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From The Archives: "FEB 2020 Athlete Spotlight: Kyle Lillie"

As the dust settles on an impressive victory at Queen Mary last weekend. Professional Highland Games athlete, Kyle Lillie, humored HighlandGames.Org (HGO) by answering some questions about his highland games career.
HGO: As a former track and field athlete at ASU, being experienced with shot put, discus and hammer/weight throw. What do you think is the most challenging event in the highland games?
KL: I think that can be a tossup between Caber and Sheaf. That being said of those two I would say Sheaf is the most challenging.
HGO: Why is that?
KL: The other events transfer from track and field pretty easy but these two events are extremely specific to the Highland Games and are unlike anything I had done before I was introduced to the sport. But, I think Sheaf is the hardest for this reason. In Caber, if you come in with relatively good strength and you get a quick tutorial you can get lucky with the timing and turn a caber pretty quick. Just ask Colin Dunbar haha. The Sheaf is the most difficult because you can’t rely on strength to get it to a competitive height. Yes you can get lucky and put one over the bar at 20 feet but that won’t take you very far. You have to put in a lot of time and learn from a lot of people to make it work.
HGO: You’re a big guy, and so I'm assuming that you can put away some food. What is your go to intra-games food/snack to keep you fueled?
KL: I tend to go the beast mode route and eat Skittles and Sweet Tarts. But I also like to grab some uncrustables and beef jerky to keep in my bag. BUT…. Nothing is better than a couple of good old lunch break Heritage Meat Pies! A Reign or 2 never hurt anyone either.
HGO: Do you have any horror stories about what not to eat in the middle of a games?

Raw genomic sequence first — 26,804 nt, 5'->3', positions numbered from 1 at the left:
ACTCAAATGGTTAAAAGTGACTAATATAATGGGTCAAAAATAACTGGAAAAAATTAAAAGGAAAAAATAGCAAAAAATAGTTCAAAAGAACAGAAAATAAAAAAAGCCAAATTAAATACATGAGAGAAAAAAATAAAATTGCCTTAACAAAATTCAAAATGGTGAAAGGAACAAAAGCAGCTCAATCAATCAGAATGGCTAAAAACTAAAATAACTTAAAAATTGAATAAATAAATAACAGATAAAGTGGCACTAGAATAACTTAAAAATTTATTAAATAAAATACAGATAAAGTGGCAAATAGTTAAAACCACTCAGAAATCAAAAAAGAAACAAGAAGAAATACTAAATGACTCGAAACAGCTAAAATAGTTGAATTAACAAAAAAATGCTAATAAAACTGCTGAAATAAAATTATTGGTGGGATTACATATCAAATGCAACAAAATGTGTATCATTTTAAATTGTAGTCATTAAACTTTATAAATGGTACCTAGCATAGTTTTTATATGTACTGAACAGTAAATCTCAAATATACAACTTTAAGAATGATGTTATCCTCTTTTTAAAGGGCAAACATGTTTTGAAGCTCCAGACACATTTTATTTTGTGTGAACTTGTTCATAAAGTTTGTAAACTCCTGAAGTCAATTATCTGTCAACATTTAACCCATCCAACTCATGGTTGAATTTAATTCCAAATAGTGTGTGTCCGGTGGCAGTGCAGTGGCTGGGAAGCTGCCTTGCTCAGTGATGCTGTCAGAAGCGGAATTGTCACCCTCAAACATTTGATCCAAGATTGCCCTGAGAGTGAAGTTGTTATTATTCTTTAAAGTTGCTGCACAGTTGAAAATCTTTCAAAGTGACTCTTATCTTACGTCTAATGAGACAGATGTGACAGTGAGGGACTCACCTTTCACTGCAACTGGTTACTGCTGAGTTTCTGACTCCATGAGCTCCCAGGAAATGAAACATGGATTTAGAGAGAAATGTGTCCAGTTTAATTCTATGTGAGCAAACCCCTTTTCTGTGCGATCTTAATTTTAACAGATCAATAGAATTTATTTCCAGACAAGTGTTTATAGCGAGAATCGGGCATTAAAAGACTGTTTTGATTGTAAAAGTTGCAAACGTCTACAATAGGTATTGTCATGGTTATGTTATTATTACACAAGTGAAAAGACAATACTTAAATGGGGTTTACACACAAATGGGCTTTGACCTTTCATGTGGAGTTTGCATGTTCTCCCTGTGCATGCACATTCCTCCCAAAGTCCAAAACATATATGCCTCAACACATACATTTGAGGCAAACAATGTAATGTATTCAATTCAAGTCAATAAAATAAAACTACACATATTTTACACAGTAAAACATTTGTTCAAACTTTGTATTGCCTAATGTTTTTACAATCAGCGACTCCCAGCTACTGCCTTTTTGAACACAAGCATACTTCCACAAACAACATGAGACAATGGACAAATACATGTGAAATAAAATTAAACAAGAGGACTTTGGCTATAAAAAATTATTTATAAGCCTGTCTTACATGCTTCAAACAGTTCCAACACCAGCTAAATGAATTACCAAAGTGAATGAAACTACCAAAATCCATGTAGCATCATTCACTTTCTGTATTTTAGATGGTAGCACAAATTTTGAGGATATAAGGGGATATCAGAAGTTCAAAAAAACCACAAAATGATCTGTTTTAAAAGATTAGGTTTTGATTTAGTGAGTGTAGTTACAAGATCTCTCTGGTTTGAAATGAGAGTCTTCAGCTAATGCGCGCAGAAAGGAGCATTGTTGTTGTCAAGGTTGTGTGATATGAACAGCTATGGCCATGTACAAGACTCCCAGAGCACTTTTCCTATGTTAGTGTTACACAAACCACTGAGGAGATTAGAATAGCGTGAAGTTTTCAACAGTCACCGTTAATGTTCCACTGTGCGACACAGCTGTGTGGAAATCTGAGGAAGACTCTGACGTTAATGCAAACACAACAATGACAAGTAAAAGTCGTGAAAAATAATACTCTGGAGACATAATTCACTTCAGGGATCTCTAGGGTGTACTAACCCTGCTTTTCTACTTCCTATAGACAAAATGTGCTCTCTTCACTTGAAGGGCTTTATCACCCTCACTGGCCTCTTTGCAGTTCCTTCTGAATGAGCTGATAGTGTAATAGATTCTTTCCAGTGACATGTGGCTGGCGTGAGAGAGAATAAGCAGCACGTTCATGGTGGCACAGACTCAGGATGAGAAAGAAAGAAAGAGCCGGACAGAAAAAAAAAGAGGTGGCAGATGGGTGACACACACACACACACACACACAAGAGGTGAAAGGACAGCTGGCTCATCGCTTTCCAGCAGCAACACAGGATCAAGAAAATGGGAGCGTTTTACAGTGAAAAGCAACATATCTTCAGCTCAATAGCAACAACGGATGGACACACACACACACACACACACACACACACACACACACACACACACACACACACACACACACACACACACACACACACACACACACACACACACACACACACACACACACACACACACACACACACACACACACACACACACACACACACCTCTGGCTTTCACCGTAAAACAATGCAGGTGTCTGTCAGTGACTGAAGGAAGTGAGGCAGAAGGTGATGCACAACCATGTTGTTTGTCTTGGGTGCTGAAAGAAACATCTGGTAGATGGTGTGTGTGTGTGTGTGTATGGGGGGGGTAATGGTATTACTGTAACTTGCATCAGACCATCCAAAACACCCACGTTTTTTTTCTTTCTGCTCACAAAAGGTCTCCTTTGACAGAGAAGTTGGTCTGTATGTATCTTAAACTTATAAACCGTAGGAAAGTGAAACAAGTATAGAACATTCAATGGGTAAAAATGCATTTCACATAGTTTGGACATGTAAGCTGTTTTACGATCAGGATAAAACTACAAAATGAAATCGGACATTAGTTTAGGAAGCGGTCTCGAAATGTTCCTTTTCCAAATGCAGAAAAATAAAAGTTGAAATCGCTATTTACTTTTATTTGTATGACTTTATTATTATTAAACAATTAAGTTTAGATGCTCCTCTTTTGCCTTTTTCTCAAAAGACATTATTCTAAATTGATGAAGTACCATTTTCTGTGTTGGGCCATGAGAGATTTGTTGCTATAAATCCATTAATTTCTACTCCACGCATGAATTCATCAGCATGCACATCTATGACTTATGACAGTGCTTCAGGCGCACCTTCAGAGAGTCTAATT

KL: Speaking of Heritage Meat Pies…… don’t eat a Mac and Cheese Pie mid Games when you are lactose intolerant…… it makes Caber really tough….
HGO: Having been in a high pressure situation as an athlete on a national/international stage you probably are better than most at dealing with the pressure. Do you have any suggestions for athletes on how to manage emotions/anxiety/the pressure that are maybe new to the sport or new to competing in general?
KL: It’s an extremely hard thing to deal with and I’ve been on both sides. I’ve caved to the pressure and I’ve overcome and succeeded. Usually I need to calm myself down, drop my guard a little bit and live in the moment. When I was at ASU I qualified for the NCAA Championship. I wanted to All-American so bad! And at a school like ASU there is a throws reputation to try and live up to. I got way to amped up, way to in my head and I threw 10 feet under my PR. As a kid who was not even in the mix to be at Nationals at the beginning of the season, I should have had the mind set of “oh shit. I’m at the big show… let’s just have some fun!” I probably would have done way better had I thought that. I still to this day fall victim to that from time to time but most of the time now I can bring myself back down and take a step back and relax. When you are relaxed things tend to fly…
HGO: Besides throwing, the games have many different aspects - the camaraderie, the shit talking, the festivals, etc. What is your favorite part of the highland games?
KL: My favorite is just BSing with the Guys. I absolutely love throwing. It’s my Career. But the thing that drove me to the Highland Games from Track and Field was being able to stand off to the side with a bunch of friends and joke and laugh, make fun of each other and just fuck around and then 10 seconds later flip that switch to athlete and competitor. There isn’t another sport like it in that regard.
HGO: Thanks for taking some time out of your day to chat with HGO. If you could say one thing to your younger Highland Games self... what would that be?
KL: Don’t expect anything… Go out and earn it. Thanks for asking me to take part in this!
HGO would like to extend a big thank you to Kyle Lillie for taking the time to fill out some questions for all the HGO patrons.

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